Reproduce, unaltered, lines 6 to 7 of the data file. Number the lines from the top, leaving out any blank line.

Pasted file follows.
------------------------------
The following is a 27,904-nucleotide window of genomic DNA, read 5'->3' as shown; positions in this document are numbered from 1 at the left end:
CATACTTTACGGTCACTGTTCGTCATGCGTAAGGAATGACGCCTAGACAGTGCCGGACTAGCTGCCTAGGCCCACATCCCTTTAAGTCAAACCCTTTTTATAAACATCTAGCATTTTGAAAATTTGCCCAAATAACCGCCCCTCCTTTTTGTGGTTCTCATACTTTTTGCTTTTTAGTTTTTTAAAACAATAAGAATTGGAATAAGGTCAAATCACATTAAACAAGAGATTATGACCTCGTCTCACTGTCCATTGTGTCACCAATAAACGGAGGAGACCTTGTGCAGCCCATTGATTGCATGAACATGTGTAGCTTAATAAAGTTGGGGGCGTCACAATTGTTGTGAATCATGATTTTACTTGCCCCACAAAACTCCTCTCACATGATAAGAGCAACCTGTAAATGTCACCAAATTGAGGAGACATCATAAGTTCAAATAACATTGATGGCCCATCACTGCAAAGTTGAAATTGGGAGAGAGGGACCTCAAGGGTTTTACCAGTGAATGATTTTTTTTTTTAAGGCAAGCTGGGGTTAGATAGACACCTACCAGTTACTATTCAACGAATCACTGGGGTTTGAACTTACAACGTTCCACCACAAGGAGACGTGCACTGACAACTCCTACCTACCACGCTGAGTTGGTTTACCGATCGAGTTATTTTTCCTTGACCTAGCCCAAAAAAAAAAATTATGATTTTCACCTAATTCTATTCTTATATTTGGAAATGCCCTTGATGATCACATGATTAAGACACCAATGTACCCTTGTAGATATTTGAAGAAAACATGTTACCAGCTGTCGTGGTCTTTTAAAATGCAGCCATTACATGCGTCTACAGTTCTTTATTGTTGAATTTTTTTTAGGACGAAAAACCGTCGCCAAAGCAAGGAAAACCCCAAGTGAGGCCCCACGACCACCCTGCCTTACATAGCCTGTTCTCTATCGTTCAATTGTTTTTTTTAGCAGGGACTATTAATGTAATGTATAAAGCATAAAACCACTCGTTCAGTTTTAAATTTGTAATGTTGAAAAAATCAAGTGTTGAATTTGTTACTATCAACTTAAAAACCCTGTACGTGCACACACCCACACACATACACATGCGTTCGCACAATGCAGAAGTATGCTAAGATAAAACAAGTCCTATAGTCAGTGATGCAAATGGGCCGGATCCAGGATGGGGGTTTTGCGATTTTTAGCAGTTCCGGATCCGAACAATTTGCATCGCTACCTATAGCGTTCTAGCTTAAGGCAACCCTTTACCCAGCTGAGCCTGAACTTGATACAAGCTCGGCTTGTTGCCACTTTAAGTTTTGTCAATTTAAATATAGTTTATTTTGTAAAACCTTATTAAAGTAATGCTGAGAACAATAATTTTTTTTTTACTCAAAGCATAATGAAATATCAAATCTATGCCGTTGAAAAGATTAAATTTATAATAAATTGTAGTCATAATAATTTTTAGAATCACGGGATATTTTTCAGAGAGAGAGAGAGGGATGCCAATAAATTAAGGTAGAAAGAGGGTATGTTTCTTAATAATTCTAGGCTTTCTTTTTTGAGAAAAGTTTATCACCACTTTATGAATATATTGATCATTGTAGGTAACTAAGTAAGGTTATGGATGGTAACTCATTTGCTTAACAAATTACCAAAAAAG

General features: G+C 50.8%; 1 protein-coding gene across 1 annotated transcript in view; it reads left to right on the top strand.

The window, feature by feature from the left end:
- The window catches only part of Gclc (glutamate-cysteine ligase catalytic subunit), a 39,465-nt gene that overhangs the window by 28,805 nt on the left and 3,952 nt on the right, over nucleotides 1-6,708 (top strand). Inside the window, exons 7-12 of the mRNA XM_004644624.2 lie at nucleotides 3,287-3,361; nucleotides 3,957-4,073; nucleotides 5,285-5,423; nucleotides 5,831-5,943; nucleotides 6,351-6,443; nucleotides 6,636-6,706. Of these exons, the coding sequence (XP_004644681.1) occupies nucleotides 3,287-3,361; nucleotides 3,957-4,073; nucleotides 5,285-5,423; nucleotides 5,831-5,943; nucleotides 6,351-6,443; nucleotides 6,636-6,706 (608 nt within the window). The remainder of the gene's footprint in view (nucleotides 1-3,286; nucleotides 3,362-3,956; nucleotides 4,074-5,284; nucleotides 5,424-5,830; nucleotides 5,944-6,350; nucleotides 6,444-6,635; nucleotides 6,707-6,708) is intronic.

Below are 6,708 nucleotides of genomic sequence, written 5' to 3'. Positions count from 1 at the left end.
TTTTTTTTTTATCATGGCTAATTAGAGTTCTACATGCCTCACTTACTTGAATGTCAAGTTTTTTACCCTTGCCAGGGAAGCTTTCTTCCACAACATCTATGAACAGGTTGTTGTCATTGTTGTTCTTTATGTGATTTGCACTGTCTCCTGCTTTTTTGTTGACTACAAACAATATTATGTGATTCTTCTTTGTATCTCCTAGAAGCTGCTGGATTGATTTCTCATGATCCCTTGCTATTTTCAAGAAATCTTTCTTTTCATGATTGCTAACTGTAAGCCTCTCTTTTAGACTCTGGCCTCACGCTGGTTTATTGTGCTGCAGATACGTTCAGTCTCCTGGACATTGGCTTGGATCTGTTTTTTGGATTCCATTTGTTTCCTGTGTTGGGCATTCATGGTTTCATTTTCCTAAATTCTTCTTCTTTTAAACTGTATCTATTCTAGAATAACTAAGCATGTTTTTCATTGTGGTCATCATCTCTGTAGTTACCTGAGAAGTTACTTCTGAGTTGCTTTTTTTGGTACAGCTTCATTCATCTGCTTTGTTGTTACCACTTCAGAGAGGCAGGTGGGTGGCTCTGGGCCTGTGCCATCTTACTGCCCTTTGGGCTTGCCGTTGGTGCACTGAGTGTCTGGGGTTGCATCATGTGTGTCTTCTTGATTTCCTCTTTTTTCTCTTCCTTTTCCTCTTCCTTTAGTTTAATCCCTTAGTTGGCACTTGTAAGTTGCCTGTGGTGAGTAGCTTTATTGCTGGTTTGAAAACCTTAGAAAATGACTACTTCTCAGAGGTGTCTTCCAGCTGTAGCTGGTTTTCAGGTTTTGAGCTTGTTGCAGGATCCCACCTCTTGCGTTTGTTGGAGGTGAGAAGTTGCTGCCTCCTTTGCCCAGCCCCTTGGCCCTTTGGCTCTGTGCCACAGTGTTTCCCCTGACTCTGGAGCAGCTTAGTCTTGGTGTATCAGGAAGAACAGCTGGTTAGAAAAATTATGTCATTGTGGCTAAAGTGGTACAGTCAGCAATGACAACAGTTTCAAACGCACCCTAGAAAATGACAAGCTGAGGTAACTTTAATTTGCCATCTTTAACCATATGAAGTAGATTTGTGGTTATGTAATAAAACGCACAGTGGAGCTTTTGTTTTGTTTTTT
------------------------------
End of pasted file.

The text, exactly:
Below are 6,708 nucleotides of genomic sequence, written 5' to 3'. Positions count from 1 at the left end.
TTTTTTTTTTATCATGGCTAATTAGAGTTCTACATGCCTCACTTACTTGAATGTCAAGTTTTTTACCCTTGCCAGGGAAGCTTTCTTCCACAACATCTATGAACAGGTTGTTGTCATTGTTGTTCTTTATGTGATTTGCACTGTCTCCTGCTTTTTTGTTGACTACAAACAATATTATGTGATTCTTCTTTGTATCTCCTAGAAGCTGCTGGATTGATTTCTCATGATCCCTTGCTATTTTCAAGAAATCTTTCTTTTCATGATTGCTAACTGTAAGCCTCTCTTTTAGACTCTGGCCTCACGCTGGTTTATTGTGCTGCAGATACGTTCAGTCTCCTGGACATTGGCTTGGATCTGTTTTTTGGATTCCATTTGTTTCCTGTGTTGGGCATTCATGGTTTCATTTTCCTAAATTCTTCTTCTTTTAAACTGTATCTATTCTAGAATAACTAAGCATGTTTTTCATTGTGGTCATCATCTCTGTAGTTACCTGAGAAGTTACTTCTGAGTTGCTTTTTTTGGTACAGCTTCATTCATCTGCTTTGTTGTTACCACTTCAGAGAGGCAGGTGGGTGGCTCTGGGCCTGTGCCATCTTACTGCCCTTTGGGCTTGCCGTTGGTGCACTGAGTGTCTGGGGTTGCATCATGTGTGTCTTCTTGATTTCCTCTTTTTTCTCTTCCTTTTCCTCTTCCTTTAGTTTAATCCCTTAGTTGGCACTTGTAAGTTGCCTGTGGTGAGTAGCTTTATTGCTGGTTTGAAAACCTTAGAAAATGACTACTTCTCAGAGGTGTCTTCCAGCTGTAGCTGGTTTTCAGGTTTTGAGCTTGTTGCAGGATCCCACCTCTTGCGTTTGTTGGAGGTGAGAAGTTGCTGCCTCCTTTGCCCAGCCCCTTGGCCCTTTGGCTCTGTGCCACAGTGTTTCCCCTGACTCTGGAGCAGCTTAGTCTTGGTGTATCAGGAAGAACAGCTGGTTAGAAAAATTATGTCATTGTGGCTAAAGTGGTACAGTCAGCAATGACAACAGTTTCAAACGCACCCTAGAAAATGACAAGCTGAGGTAACTTTAATTTGCCATCTTTAACCATATGAAGTAGATTTGTGGTTATGTAATAAAACGCACAGTGGAGCTTTTGTTTTGTTTTTT